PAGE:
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Pantry, Meal, Kitchen, Flour & Grain Moths

- Larvae ("worms") infest grains causing spoilage -

Summary: A number of different moths infest stored cereals, grains, dried fruit, dry pet food, and so forth. The Indian meal moth is a common species in this group that occurs in kitchens worldwide. There are now pheromone lures and traps available to help detect an infestation.

Jack DeAngelis, PhD
OSU Ext. Entomologist (ret.)

Pantry or meal moths

This page will help you identify and get rid of pantry moths (meal moths) that infest stored dry foods like cereals, grains, fruit, and pet food. There are a number of moths in this group that all look somewhat similar. Some are drab grey in color while some are a bit more colorful like Indian meal moth (see photo right). They are variously called meal, pantry, kitchen, flour or grain moths.

These moths are sometimes also called "structural pests" because they can cause so much damage and spoilage in commercial grain storage warehouses. For homeowners, however, meal moths are mostly a nuisance pest when they infest stored foods and dry pet food. The first sign of an infestation is often small moths fluttering around the kitchen, or in a room near the kitchen.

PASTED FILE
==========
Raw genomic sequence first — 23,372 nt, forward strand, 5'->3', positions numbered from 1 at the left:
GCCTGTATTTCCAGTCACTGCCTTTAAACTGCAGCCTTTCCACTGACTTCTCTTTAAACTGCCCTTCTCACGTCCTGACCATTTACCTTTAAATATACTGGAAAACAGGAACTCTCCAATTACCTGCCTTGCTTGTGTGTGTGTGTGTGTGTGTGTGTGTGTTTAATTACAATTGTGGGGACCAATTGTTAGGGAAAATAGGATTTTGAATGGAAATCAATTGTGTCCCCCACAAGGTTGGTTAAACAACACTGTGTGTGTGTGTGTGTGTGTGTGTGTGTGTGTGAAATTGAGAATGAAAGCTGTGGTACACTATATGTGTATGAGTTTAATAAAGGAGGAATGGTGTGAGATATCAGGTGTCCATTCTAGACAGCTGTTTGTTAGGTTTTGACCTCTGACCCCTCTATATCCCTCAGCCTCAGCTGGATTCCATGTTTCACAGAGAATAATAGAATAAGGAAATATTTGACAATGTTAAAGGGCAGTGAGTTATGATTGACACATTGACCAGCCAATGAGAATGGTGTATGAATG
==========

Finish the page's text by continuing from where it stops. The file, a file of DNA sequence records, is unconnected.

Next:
Indian meal moth a type of pantry moth

Indian meal moth. Note dark coppery band on wings.


If pantry moths are found:

When moths are found fluttering around the house you should first place pheromone traps (see How To Locate A Meal Moth Infestation) in areas of food storage to pinpoint the room where the infestation is located. While these traps will only capture male moths, this will pinpoint the room or cabinet where the infestation is likely centered.

The infestation itself will be larvae, or "worms", feeding near the surface of the food, often under a thin webbing. You'll have to search individual packages to find the infestation. Once found the infestation can be usually be eliminated by discarding the infested food product, or freezing for several days anything that is not discarded. If the infestation has spread to other areas you'll need to repeat this procedure until no more moths are trapped.


The key to dealing with meal moths is to first find the source of the infestation which will be in some type of stored food product and don't forget to check dry pet food. Once located it is usually just a matter of discarding the infested food and carefully cleaning the surrounding areas.

For large or difficult-to-control infestations there's a very effective trap/insecticide kit for a number of different pantry pests available here (DoMyOwnPestControl).

Related Articles

Meal Moth Guide a printable guide with pictures


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Jack DeAngelis, PhD,  , email:  [email protected]

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